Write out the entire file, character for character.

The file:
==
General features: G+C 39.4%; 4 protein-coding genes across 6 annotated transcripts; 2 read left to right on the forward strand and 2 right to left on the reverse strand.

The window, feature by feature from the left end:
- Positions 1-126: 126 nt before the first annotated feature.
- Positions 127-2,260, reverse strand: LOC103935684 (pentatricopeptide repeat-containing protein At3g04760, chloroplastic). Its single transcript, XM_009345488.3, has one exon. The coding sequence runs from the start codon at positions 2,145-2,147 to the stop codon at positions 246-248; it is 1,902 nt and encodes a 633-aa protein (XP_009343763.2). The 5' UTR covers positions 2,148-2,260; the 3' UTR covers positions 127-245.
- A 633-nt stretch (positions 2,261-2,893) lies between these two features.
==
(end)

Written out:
General features: G+C 39.4%; 4 protein-coding genes across 6 annotated transcripts; 2 read left to right on the forward strand and 2 right to left on the reverse strand.

The window, feature by feature from the left end:
- Positions 1-126: 126 nt before the first annotated feature.
- Positions 127-2,260, reverse strand: LOC103935684 (pentatricopeptide repeat-containing protein At3g04760, chloroplastic). Its single transcript, XM_009345488.3, has one exon. The coding sequence runs from the start codon at positions 2,145-2,147 to the stop codon at positions 246-248; it is 1,902 nt and encodes a 633-aa protein (XP_009343763.2). The 5' UTR covers positions 2,148-2,260; the 3' UTR covers positions 127-245.
- A 633-nt stretch (positions 2,261-2,893) lies between these two features.